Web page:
Looking three months out, the VIX November 2008 futures contract (VIX/X8) has been open since November 2007 and reached a settlement high of 26.25 on March 14, 2008, just before the bottom of the equities market. By contrast, the all-time settlement low for the VIX November futures contract was 21.35 on May 2, 2008, a month and a half after the markets moved off of the March bottom and about two weeks before the markets topped. These VIX futures peaks and valleys just happened to precede important intermediate-term market tops and bottoms and may have hinted that a reversal was coming soon, in a manner similar to that of the VIX:VXV ratio.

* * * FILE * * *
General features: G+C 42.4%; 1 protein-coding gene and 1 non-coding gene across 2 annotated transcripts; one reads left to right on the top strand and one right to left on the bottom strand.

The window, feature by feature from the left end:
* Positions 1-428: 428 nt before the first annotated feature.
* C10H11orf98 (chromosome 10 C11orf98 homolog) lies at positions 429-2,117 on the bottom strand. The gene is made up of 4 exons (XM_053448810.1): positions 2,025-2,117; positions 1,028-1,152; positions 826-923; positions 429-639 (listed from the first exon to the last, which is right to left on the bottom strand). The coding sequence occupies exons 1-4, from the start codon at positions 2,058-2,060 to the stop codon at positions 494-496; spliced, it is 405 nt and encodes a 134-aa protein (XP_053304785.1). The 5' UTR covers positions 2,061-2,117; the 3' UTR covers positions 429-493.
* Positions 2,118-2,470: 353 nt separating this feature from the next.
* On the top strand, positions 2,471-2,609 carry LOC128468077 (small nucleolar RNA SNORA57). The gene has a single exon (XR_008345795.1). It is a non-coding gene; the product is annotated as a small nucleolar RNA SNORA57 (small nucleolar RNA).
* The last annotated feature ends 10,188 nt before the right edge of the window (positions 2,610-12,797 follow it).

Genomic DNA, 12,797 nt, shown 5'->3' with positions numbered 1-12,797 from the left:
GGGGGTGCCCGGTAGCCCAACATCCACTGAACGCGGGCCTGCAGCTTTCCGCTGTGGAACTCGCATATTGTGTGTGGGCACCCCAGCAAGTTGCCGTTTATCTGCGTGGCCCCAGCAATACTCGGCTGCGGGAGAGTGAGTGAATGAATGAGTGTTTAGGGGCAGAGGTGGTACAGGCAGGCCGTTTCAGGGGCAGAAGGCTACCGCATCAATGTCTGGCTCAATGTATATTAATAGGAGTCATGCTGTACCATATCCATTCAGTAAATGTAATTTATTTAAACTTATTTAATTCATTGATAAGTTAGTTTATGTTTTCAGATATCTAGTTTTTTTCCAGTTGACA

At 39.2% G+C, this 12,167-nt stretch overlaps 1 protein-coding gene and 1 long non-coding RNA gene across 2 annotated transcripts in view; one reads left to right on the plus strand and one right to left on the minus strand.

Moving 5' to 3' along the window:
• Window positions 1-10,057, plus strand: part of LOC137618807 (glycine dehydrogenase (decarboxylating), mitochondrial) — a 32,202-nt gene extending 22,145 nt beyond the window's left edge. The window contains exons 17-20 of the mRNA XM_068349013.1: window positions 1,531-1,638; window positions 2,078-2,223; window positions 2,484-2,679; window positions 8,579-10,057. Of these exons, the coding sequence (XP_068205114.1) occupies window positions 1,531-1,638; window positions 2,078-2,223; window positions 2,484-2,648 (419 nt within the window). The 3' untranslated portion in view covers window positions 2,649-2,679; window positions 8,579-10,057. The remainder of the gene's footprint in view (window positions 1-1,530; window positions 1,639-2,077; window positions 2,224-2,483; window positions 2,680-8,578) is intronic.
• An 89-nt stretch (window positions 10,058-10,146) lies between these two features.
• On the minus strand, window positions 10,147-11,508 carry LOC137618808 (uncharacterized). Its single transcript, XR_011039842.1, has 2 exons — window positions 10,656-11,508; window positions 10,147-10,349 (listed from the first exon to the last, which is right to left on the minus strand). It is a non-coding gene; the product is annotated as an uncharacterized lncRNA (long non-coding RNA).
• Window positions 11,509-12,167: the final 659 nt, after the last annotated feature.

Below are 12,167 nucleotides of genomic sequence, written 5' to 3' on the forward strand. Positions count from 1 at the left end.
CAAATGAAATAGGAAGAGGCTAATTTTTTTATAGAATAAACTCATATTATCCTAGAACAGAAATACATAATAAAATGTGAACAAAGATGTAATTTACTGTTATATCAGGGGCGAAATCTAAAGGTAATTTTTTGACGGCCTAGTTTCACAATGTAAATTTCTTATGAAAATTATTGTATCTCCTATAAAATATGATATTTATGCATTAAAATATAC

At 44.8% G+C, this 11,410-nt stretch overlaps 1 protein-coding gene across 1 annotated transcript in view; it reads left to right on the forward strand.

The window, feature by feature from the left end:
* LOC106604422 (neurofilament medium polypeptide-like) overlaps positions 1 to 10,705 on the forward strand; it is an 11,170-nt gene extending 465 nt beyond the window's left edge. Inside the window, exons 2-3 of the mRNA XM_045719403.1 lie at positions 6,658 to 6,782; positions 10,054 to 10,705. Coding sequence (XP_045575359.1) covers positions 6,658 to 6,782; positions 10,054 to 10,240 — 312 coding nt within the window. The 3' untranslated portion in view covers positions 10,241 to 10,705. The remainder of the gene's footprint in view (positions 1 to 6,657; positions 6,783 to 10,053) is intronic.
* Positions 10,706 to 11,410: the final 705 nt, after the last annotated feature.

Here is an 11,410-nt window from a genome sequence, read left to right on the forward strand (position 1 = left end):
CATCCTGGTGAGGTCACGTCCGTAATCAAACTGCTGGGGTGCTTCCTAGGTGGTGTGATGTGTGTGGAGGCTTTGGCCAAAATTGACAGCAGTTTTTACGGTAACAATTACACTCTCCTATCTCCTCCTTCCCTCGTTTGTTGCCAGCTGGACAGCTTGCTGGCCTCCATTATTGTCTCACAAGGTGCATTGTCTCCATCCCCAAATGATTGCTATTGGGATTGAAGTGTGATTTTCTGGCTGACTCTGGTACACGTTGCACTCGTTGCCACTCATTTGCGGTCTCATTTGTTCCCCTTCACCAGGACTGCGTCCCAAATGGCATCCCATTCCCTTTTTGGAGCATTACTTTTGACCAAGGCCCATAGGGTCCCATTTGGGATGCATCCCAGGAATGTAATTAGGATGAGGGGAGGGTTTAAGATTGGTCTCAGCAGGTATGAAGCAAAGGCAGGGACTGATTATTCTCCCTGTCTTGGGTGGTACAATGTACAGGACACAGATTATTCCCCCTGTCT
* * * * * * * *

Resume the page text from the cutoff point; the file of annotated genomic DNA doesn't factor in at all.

Keep in mind that the VIX:VXV ratio is a ratio of the VIX (CBOE [S&P 500 1-Month] Volatility Index) to the VXV (CBOE S&P 500 3-Month Volatility Index). The six month chart below (courtesy of FutureSource.com and StockCharts.com) captures the difference (i.e., "futures premium") between the VIX November 2008 futures (VIX/X8) and the VIX index or cash/spot VIX. As the chart demonstrates, highs and lows in the VIX futures premium also coincide with tops and bottoms in the SPX.
Whether you are dividing or subtracting VIX futures and the VIX index, I feel obliged to offer a caution that a simplistic analysis of futures premiums can lead to some bad trading decisions. Like many sentiment indicators, however, when VIX futures premiums reach extremes, these can be valuable signals for market timers.